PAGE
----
When following an alkaline diet, most people want to know the foods that are alkaline and those which are acidic, to help them make the right food choices.
There have been many research studies and books written on alkaline diet and foods that are alkaline but is there any correct guiding list of alkaline foods?
Well, the simple answer is no…
There are many lists of alkaline foods, all varying from each other slightly, or majorly. This is because over the years and as research in the area of alkaline health has developed, the definitions of ‘alkaline foods’ have changed.
For example, one alkaline foods list may simply classify foods by their pH in whole physical form, as they are in the fridge. This is the way most people would view foods – whereby things such as lemons and limes are deemed acidic and milk, cheese and chicken are alkaline.
This seems logical and obvious. However, it is an inaccurate way of looking at things as it takes no account of the impact which that food has on our own bodies.
We are looking to adopt a predominantly alkaline diet lifestyle in order to balance blood pH at its slightly alkaline set point, so we need to look at the effect a food has on the body, when consumed.
Incidentally, limes and lemons are actually highly alkaline foods when processed by the body and thongs like cheese, milk and meat are highly acidic foods.
Research from the early twentieth century until fairly recently classified acid and alkaline foods by being burnt and then measuring the pH of the resultant ash residue when dissolved in water (i.e. what is left after passing through the metabolism).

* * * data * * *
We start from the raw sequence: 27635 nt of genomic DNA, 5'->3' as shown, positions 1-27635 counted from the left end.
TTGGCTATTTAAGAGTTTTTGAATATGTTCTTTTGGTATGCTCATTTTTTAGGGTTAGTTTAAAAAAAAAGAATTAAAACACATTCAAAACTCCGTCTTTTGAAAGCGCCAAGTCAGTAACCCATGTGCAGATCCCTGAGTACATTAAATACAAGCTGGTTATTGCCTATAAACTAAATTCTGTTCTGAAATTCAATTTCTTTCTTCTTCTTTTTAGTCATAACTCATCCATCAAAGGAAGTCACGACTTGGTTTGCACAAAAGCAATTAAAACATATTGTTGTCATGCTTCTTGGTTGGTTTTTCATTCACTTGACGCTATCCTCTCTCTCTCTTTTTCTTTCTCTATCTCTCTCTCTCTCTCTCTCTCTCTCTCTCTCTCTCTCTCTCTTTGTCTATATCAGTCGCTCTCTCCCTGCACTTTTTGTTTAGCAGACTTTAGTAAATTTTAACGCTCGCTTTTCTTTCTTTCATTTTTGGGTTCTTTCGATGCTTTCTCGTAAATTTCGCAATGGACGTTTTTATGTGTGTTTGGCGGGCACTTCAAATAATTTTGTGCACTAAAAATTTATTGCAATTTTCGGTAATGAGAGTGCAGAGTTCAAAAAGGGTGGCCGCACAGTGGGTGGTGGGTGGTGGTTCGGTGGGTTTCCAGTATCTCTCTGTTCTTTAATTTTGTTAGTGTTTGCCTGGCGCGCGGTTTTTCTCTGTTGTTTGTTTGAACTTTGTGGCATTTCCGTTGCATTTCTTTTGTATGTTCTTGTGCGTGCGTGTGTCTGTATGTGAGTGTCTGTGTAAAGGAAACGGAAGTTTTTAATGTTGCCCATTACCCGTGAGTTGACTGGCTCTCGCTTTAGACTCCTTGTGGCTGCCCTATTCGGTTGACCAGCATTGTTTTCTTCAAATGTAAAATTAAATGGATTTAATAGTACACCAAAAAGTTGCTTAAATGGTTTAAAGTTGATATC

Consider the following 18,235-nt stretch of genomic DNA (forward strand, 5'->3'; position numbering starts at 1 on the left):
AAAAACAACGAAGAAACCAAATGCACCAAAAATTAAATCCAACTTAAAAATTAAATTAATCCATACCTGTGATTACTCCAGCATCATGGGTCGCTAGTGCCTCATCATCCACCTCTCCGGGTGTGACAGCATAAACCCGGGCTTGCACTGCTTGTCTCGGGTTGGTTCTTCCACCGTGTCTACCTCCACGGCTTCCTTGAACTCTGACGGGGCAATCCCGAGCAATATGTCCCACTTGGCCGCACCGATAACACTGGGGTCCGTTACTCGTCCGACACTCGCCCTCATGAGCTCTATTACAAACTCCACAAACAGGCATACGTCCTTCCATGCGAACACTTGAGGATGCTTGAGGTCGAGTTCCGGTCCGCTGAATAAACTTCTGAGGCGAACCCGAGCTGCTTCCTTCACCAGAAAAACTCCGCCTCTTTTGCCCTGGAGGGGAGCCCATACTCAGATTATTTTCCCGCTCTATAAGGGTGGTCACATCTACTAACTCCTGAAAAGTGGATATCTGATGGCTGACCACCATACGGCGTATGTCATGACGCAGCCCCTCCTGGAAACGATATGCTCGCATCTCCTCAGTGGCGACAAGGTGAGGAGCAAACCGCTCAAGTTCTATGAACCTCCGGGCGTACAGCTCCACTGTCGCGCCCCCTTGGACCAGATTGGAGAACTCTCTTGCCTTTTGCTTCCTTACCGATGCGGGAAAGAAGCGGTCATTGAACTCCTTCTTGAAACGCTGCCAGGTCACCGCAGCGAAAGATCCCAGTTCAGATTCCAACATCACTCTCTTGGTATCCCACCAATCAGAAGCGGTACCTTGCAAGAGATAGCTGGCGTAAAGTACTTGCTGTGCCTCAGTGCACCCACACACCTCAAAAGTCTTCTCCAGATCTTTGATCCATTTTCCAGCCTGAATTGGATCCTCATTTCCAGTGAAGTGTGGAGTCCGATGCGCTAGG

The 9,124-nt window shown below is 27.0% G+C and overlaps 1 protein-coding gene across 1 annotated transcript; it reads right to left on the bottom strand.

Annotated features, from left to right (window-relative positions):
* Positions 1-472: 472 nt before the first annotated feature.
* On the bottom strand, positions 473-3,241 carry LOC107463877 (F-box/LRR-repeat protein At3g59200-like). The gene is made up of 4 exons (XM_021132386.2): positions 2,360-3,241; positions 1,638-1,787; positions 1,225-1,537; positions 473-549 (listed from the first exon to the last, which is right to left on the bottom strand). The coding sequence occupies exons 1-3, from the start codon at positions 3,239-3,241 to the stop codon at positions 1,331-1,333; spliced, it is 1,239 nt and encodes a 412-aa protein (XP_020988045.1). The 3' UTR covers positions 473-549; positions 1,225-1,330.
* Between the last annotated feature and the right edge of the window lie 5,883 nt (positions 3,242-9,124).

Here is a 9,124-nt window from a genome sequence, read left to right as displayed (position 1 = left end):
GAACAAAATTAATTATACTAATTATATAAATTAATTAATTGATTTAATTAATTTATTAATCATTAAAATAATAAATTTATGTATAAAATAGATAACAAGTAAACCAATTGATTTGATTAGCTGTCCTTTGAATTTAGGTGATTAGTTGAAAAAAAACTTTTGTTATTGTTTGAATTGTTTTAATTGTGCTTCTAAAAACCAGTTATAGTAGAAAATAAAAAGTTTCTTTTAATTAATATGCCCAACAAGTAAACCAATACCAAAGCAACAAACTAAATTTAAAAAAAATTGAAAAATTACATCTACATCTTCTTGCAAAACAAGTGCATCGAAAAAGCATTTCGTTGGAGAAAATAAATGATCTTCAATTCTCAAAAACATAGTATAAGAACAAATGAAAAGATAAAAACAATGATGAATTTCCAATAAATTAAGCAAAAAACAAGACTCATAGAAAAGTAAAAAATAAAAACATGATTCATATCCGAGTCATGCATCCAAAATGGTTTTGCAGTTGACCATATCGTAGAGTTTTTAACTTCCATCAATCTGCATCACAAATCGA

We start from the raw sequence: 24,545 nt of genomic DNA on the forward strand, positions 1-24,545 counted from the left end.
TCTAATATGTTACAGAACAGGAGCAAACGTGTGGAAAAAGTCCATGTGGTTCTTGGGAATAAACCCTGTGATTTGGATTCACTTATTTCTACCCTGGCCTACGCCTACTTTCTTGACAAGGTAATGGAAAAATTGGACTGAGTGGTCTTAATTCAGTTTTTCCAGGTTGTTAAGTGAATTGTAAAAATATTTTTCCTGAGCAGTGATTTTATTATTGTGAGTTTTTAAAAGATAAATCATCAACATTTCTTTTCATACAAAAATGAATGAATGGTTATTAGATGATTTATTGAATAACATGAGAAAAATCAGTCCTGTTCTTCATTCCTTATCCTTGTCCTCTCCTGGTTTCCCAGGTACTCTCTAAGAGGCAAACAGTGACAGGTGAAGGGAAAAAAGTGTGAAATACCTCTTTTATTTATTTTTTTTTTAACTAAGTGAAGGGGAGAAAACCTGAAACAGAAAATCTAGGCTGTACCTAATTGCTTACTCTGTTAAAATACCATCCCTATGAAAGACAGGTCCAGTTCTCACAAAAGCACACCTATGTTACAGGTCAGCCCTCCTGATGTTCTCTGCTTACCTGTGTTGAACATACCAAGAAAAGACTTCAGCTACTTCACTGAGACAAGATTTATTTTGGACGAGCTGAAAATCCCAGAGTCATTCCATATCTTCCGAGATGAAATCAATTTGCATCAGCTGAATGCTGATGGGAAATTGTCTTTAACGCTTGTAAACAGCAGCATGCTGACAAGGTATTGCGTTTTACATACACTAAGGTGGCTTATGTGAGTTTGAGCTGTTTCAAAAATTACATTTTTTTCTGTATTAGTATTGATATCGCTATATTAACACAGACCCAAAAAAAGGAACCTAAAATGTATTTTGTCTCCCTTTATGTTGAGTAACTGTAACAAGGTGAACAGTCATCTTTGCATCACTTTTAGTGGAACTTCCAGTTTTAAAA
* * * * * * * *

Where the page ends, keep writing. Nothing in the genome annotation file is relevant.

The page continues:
Later research, however, found that the ash residue in isolation was not the important factor but rather the chemical compounds that the food contributed to the body after it has been metabolised.
Our metabolic system is a marvellously complex and intricate system, so determining how acid or alkaline forming food is in this way is a slow and steady task, one that only now scientists are beginning to complete.
A food that is alkaline in its physical form can often have an acidifying effect on the body when consumed (and vice versa), so be mindful of this.
Here are some foods that universally appear on the ‘alkaline foods list’ – irrespective of how or by whom it was put together…
Broccoli, spinach, rocket, lettuce, cucumber, avocado, kale, cabbage, lemons, limes, tomatoes, green beans, wheatgrass, barley grass, leeks, watercress, omega 3 oils.
Similarly, here are some universally classified acidic foods/drinks – no surprises here really:
Cakes, chocolate, fizzy drinks, burgers and other fast foods, ice cream, biscuits, donuts, deep fried foods, alcohol.